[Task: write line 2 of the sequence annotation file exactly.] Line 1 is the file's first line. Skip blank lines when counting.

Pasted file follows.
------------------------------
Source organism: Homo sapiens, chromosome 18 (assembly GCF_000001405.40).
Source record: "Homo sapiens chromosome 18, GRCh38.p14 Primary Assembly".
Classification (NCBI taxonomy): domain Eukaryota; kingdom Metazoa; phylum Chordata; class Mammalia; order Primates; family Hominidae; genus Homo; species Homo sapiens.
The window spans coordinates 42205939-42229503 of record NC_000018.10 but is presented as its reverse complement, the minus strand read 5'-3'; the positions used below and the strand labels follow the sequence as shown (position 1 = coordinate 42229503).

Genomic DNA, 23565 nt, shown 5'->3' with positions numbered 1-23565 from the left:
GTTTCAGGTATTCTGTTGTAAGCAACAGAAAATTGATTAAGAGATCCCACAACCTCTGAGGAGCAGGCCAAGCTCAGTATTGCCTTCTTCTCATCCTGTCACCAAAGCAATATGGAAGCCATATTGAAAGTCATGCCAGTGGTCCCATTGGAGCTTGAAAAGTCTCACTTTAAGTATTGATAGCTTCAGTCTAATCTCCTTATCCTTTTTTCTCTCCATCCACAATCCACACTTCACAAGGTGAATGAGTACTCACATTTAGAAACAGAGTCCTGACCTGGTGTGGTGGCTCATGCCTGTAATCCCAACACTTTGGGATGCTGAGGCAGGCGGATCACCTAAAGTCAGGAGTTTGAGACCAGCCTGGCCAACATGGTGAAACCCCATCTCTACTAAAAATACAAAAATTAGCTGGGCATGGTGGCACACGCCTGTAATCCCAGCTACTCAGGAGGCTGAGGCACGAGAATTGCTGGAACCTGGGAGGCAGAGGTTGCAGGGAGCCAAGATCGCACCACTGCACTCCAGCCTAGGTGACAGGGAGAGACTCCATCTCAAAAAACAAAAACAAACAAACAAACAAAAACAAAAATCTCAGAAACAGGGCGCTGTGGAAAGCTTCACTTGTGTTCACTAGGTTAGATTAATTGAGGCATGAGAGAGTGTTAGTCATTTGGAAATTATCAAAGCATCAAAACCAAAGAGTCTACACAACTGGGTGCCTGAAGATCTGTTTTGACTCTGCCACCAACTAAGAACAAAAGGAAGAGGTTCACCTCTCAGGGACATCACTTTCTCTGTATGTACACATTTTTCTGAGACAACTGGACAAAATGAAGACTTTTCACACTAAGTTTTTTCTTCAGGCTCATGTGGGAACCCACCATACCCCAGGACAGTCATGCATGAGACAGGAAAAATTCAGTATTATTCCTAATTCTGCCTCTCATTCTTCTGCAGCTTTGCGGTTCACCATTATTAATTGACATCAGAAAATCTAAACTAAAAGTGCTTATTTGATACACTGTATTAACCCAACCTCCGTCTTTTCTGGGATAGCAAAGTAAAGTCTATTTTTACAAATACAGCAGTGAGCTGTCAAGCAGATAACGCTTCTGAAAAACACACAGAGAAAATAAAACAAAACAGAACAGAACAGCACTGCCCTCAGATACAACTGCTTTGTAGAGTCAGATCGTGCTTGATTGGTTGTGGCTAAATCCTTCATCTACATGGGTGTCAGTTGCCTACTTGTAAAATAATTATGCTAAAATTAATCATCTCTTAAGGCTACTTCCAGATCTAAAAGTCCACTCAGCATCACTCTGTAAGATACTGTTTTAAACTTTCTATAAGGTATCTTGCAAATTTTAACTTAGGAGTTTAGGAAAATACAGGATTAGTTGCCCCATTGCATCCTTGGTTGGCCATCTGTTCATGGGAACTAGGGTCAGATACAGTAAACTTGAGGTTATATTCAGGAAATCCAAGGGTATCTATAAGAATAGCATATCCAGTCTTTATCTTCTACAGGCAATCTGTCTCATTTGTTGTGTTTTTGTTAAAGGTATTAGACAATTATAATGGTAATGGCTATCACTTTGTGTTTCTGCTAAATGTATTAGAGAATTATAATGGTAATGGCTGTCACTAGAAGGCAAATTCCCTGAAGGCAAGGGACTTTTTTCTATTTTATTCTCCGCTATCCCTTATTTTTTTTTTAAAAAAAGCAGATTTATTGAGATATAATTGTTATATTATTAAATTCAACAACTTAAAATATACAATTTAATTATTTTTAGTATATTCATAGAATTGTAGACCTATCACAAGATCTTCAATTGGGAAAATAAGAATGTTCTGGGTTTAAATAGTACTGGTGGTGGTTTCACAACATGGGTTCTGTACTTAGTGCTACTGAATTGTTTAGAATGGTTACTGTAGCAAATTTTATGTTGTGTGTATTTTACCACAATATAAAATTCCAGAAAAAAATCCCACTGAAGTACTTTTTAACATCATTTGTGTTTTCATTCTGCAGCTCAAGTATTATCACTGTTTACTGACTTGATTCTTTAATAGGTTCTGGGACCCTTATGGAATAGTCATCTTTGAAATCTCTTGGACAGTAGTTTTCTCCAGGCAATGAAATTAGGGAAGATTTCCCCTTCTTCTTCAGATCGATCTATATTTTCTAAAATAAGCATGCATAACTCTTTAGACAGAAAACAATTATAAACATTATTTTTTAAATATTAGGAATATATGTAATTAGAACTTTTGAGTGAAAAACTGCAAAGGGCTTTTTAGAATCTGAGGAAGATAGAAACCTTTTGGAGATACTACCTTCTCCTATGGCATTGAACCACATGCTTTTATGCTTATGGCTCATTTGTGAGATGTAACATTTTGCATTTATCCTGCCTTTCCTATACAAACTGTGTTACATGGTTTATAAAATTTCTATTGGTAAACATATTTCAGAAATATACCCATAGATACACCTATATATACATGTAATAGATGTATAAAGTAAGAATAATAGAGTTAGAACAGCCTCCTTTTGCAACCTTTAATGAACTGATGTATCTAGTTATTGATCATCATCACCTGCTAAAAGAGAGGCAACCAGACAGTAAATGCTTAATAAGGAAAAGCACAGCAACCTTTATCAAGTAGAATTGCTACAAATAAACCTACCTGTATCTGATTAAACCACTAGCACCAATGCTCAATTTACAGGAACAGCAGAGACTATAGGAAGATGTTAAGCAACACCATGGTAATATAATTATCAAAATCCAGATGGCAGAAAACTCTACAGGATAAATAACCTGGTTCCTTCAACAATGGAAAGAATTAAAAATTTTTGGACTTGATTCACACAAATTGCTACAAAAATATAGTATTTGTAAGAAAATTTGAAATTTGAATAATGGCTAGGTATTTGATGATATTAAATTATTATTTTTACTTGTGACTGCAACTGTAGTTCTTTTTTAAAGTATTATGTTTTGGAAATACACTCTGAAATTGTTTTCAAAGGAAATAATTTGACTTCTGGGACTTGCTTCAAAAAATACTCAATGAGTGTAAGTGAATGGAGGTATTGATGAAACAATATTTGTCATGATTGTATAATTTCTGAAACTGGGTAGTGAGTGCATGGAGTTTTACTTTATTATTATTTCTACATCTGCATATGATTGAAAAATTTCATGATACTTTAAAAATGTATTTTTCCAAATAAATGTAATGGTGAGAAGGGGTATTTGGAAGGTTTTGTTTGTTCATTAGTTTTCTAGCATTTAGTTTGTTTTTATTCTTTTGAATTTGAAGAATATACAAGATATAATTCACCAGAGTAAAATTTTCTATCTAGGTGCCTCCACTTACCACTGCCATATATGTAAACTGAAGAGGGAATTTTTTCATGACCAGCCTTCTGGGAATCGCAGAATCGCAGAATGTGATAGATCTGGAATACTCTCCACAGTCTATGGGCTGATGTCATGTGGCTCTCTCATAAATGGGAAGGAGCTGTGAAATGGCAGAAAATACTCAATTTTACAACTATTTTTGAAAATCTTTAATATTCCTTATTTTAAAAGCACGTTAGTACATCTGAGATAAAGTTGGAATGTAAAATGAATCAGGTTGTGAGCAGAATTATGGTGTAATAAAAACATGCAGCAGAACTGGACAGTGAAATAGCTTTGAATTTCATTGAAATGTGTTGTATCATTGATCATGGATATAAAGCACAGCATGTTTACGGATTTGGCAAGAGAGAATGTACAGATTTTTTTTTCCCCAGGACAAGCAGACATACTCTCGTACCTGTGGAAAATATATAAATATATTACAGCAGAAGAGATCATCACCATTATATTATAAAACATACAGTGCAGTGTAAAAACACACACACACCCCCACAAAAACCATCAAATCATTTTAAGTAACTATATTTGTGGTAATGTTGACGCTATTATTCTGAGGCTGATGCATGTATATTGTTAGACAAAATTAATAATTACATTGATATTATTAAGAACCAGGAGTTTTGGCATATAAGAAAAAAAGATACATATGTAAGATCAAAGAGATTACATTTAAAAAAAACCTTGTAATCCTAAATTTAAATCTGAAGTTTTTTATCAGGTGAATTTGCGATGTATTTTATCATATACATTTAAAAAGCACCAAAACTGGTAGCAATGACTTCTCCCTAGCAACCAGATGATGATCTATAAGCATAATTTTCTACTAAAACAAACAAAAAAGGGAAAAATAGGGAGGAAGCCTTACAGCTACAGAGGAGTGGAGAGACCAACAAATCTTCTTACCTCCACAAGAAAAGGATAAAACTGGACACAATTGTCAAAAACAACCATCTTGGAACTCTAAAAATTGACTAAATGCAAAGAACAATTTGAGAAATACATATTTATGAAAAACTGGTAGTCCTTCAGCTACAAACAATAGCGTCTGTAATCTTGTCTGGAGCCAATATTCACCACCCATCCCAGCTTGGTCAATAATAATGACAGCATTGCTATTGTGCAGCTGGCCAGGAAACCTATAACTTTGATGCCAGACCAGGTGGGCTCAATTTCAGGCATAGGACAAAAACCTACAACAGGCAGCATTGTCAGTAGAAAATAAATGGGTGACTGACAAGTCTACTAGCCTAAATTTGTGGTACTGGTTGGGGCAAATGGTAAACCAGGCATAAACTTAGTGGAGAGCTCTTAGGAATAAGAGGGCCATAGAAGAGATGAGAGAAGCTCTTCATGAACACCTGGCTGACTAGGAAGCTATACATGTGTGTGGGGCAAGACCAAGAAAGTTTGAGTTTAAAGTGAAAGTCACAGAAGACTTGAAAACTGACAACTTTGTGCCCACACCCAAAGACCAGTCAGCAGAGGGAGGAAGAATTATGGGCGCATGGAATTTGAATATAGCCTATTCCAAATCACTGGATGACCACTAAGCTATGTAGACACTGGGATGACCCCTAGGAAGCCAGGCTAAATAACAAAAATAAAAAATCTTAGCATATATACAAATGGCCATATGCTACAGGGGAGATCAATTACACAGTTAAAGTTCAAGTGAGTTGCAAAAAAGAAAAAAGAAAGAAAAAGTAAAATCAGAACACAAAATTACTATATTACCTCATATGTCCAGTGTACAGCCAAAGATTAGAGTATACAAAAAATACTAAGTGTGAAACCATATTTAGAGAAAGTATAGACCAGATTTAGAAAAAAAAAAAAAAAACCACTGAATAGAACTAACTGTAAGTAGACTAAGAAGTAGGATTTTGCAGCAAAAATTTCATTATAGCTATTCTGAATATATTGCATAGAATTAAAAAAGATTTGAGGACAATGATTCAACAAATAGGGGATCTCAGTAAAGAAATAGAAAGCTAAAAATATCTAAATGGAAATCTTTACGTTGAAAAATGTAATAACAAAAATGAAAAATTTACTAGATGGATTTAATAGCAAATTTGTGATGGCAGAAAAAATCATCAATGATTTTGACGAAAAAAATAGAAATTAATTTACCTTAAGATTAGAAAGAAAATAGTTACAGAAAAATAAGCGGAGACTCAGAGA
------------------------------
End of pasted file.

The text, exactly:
Source record: "Homo sapiens chromosome 18, GRCh38.p14 Primary Assembly".